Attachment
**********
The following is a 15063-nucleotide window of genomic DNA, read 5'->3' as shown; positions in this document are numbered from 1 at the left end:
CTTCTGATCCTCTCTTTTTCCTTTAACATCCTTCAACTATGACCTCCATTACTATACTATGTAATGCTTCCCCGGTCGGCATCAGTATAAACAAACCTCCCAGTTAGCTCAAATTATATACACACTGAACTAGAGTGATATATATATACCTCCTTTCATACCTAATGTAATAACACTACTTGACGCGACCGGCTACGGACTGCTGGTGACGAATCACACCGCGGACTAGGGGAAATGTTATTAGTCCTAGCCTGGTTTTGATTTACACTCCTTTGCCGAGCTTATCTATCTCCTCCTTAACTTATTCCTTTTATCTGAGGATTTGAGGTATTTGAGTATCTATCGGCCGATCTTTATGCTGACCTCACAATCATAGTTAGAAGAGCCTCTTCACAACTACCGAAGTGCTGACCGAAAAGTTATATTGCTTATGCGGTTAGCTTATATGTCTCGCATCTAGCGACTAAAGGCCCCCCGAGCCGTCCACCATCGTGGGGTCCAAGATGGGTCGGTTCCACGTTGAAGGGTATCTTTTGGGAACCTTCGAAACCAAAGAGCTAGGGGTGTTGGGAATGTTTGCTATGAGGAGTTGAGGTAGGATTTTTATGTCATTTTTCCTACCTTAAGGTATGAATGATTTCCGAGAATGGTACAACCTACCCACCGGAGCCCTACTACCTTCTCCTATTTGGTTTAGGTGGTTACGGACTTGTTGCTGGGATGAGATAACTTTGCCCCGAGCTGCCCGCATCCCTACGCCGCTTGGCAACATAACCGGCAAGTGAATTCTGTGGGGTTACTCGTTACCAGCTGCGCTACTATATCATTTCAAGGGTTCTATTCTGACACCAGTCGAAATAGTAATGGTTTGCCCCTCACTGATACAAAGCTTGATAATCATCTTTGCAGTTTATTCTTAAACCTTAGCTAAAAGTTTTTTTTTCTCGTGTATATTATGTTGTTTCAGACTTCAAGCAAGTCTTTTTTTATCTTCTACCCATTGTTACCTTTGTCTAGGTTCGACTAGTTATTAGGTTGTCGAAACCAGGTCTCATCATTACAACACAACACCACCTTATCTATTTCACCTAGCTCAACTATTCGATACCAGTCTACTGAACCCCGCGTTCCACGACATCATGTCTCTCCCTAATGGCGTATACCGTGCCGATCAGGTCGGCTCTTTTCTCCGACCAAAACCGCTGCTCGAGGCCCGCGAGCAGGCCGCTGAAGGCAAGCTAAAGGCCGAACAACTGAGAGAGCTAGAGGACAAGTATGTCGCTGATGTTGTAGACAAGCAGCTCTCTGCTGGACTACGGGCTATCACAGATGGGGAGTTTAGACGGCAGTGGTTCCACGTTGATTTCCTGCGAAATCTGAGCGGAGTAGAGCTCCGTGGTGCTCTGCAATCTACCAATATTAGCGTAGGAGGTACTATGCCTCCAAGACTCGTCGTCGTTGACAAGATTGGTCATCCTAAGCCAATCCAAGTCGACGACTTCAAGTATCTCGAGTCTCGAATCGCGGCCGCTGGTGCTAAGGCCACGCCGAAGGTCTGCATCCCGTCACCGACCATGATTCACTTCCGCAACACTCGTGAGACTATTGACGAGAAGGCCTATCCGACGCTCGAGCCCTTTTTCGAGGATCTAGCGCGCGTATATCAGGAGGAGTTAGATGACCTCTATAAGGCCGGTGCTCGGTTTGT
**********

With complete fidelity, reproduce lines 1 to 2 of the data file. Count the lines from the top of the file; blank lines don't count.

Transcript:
The following is a 15063-nucleotide window of genomic DNA, read 5'->3' as shown; positions in this document are numbered from 1 at the left end:
CTTCTGATCCTCTCTTTTTCCTTTAACATCCTTCAACTATGACCTCCATTACTATACTATGTAATGCTTCCCCGGTCGGCATCAGTATAAACAAACCTCCCAGTTAGCTCAAATTATATACACACTGAACTAGAGTGATATATATATACCTCCTTTCATACCTAATGTAATAACACTACTTGACGCGACCGGCTACGGACTGCTGGTGACGAATCACACCGCGGACTAGGGGAAATGTTATTAGTCCTAGCCTGGTTTTGATTTACACTCCTTTGCCGAGCTTATCTATCTCCTCCTTAACTTATTCCTTTTATCTGAGGATTTGAGGTATTTGAGTATCTATCGGCCGATCTTTATGCTGACCTCACAATCATAGTTAGAAGAGCCTCTTCACAACTACCGAAGTGCTGACCGAAAAGTTATATTGCTTATGCGGTTAGCTTATATGTCTCGCATCTAGCGACTAAAGGCCCCCCGAGCCGTCCACCATCGTGGGGTCCAAGATGGGTCGGTTCCACGTTGAAGGGTATCTTTTGGGAACCTTCGAAACCAAAGAGCTAGGGGTGTTGGGAATGTTTGCTATGAGGAGTTGAGGTAGGATTTTTATGTCATTTTTCCTACCTTAAGGTATGAATGATTTCCGAGAATGGTACAACCTACCCACCGGAGCCCTACTACCTTCTCCTATTTGGTTTAGGTGGTTACGGACTTGTTGCTGGGATGAGATAACTTTGCCCCGAGCTGCCCGCATCCCTACGCCGCTTGGCAACATAACCGGCAAGTGAATTCTGTGGGGTTACTCGTTACCAGCTGCGCTACTATATCATTTCAAGGGTTCTATTCTGACACCAGTCGAAATAGTAATGGTTTGCCCCTCACTGATACAAAGCTTGATAATCATCTTTGCAGTTTATTCTTAAACCTTAGCTAAAAGTTTTTTTTTCTCGTGTATATTATGTTGTTTCAGACTTCAAGCAAGTCTTTTTTTATCTTCTACCCATTGTTACCTTTGTCTAGGTTCGACTAGTTATTAGGTTGTCGAAACCAGGTCTCATCATTACAACACAACACCACCTTATCTATTTCACCTAGCTCAACTATTCGATACCAGTCTACTGAACCCCGCGTTCCACGACATCATGTCTCTCCCTAATGGCGTATACCGTGCCGATCAGGTCGGCTCTTTTCTCCGACCAAAACCGCTGCTCGAGGCCCGCGAGCAGGCCGCTGAAGGCAAGCTAAAGGCCGAACAACTGAGAGAGCTAGAGGACAAGTATGTCGCTGATGTTGTAGACAAGCAGCTCTCTGCTGGACTACGGGCTATCACAGATGGGGAGTTTAGACGGCAGTGGTTCCACGTTGATTTCCTGCGAAATCTGAGCGGAGTAGAGCTCCGTGGTGCTCTGCAATCTACCAATATTAGCGTAGGAGGTACTATGCCTCCAAGACTCGTCGTCGTTGACAAGATTGGTCATCCTAAGCCAATCCAAGTCGACGACTTCAAGTATCTCGAGTCTCGAATCGCGGCCGCTGGTGCTAAGGCCACGCCGAAGGTCTGCATCCCGTCACCGACCATGATTCACTTCCGCAACACTCGTGAGACTATTGACGAGAAGGCCTATCCGACGCTCGAGCCCTTTTTCGAGGATCTAGCGCGCGTATATCAGGAGGAGTTAGATGACCTCTATAAGGCCGGTGCTCGGTTTGT